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Director awarded ONZM

FHT director Libby Robins was made ONZM by the Governor-General, Her Excellency The Rt Hon Dame Patsy Reddy, at an investiture ceremony in Government House, Wellington, in May.
Libby Robins was named in the 2017 New Year’s Honours List as an Officer of the New Zealand Order of Merit, for services to children’s welfare.

Receiving the honour, she said: “Many people have worked hard to establish and sustain FHT over the past two and a half decades. Our greatest reward is the stability and structure we have helped bring to the lives of the Canterbury children whose families we work alongside. To have this work recognised more widely is gratifying and refl ects the continuing commitment of many many people, without whom FHT and its programmes would be no more than a theory.”

Alongside a number of other social work professionals, Libby established FHT in 1990, and has served as its director since then.

Loft-Logo_Positive_Te-ReoThe Loft

Leading Canterbury social service agencies Aviva (family and sexual violence services) and Family Help Trust (supporting children under-five born into high-risk environments) are partnering with other prominent NGOs such as New Zealand Red Cross (international humanitarian organisation), START (sexual abuse recovery work) and He Waka Tapu (whanau wellbeing), as well as an Integrated Health Service Centre led by Linwood Medical Centre, to form a child, family and community wellbeing centre – The Loft - in Christchurch’s Eastern Suburbs.

Having lost their premises in the 2010/2011 earthquakes,  several NGOs decided to seek long term accommodation that was beyond business as usual – to take the opportunity to create a more integrated and purposeful approach to working together, by co-locating. Their ultimate goal has been to significantly remove complexity in service seeking and, in doing so, to enhance outcomes for children, families and communities.

Whilst looking for premises to develop and support service integration and partnership, they learned that Better Health was intending to move their medical services into Eastgate and create a ‘health hub’. Eastgate Shopping Centre was heavily damaged in the 2011 Canterbury earthquakes and had been rebuilt and strengthened. Through further talks, it was realised that together health services and social services could provide an even more comprehensive co-located range of support than either group could do alone. Bringing together services from the social service, health and wellbeing sectors makes this a unique proposition in New Zealand.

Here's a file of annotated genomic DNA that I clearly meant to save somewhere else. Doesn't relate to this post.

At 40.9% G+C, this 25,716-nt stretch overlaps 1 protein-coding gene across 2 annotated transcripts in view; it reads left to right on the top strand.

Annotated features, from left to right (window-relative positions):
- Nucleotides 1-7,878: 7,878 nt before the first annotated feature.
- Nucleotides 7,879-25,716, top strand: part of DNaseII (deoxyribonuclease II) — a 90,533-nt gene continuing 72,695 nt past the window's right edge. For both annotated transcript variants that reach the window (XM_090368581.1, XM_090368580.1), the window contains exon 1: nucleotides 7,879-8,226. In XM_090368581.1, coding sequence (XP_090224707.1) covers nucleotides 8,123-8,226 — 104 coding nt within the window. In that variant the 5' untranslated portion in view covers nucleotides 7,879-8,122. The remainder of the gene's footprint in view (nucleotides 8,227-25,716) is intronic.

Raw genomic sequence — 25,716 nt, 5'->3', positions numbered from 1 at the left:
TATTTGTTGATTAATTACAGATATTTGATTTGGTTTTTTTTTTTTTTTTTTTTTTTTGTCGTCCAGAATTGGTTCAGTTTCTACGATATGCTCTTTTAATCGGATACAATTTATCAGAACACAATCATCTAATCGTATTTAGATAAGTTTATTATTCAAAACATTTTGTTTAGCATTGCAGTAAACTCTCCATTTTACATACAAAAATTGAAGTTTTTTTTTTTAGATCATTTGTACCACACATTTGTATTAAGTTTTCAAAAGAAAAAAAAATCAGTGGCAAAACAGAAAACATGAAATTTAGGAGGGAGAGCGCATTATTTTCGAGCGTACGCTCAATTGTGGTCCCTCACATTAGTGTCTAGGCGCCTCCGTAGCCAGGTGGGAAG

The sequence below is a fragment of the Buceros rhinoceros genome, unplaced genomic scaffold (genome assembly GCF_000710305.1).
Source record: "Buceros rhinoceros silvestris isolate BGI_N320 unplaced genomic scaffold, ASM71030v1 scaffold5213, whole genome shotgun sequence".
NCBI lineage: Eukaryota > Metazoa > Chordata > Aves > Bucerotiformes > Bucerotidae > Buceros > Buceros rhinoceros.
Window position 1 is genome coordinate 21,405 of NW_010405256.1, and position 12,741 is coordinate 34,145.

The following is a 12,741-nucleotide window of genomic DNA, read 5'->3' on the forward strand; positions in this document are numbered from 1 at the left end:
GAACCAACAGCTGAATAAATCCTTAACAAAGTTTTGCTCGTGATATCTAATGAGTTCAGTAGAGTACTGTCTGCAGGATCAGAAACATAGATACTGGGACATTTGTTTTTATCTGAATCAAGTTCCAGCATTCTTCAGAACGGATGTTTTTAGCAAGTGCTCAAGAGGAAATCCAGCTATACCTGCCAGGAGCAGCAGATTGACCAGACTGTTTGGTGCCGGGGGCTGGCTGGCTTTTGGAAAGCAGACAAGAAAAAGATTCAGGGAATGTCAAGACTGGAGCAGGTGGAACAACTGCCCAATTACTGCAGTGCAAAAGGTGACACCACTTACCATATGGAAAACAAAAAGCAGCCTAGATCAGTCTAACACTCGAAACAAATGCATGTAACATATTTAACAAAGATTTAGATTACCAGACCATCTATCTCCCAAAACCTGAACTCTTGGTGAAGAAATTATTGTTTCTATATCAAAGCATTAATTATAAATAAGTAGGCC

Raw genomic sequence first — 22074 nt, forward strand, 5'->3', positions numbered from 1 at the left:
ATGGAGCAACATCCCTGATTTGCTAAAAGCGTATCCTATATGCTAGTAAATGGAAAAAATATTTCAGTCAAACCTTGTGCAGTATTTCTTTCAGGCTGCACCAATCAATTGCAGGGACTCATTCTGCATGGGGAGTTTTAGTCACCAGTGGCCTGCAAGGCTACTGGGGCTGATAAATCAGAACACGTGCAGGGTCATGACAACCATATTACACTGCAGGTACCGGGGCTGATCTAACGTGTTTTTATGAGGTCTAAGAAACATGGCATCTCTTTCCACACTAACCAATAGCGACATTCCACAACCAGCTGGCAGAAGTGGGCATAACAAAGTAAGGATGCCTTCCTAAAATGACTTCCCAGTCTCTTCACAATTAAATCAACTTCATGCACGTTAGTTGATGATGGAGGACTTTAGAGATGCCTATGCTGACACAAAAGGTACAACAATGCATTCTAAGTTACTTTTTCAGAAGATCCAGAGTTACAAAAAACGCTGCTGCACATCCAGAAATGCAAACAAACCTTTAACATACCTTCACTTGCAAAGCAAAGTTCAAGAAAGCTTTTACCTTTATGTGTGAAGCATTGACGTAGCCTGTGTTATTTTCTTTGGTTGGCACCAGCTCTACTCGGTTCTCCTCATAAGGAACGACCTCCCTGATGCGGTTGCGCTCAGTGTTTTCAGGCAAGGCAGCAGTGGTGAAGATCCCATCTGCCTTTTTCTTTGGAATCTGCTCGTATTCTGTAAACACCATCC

The opportunity to place health and wellbeing services within the Centre supported the desire of Eastgate’s owners to make the Shopping Centre a centre for their community as well. Eastgate is also practically ideal as it is serviced by good public transport links from a range of locations across Christchurch and offers plenty of free parking for clients and staff. It is close to multiple primary and secondary schools and the Nga Hau E Wha National Marae.

The community and social wellbeing centre side will also be available as a community space. A large meeting room within this side of The Loft can be made available at a low cost to community groups for meetings or training, and wellbeing activities such as exercise classes or anti-natal groups could potentially also use the space.

For co-locating social service agencies, The Loft will bring opportunities for significant efficiencies in a number of day-to-day organisational business management processes through utilising scale and collective procurement contracts once exiting contracts are up for renewal.

The social service group has raised the capital required for their fit-out up front, to ensure ongoing sustainable rent.

Hippy helping Amanda and Kayden develop love of learning

HippyGrads2014-0461Amanda and her four-year-old son Kayden are in their first year of the Hippy programme at Hoon Hay, with tutor Danielle.

“Kayden is a bright boy and he just loves the Hippy activities. He is always testing out what he has learnt with colours and shapes and showing me what he knows. His kindy teachers are amazed at his vocabulary, which comes directly out of what we are doing with Hippy. He thinks he is the bee’s knees, so proud to show off what he can do.

“Before we started this, he was into mud and his main interest was playing outside. Although he still enjoys that, he also now loves reading and books. When I put my younger daughter down for a sleep, Kayden comes up and says ‘Mum, can we do Hippy now?’

“I am so pleased to be able to do this for him. My earliest childhood, when my father was around, was difficult, with drugs, alcohol and violence in the family. I am so determined to show my children that there are opportunities for them to lead a different kind of life than the start I had.

“Kayden and I really enjoy this. Hippy should help to give him the best start to school, which will open up so many opportunities that were never available to me. I see him learning and understanding things now that I didn’t know until I was at intermediate.

“What I want when he is older is for him to be able to progress from this to good qualifications, a worthwhile job and a happy family life.

“Hippy has also helped me to realise what I missed out on and that it is not too late for me to make changes for myself as well. It is inspiring, and gives me a warm feeling inside when I think about what it can do for my children.”

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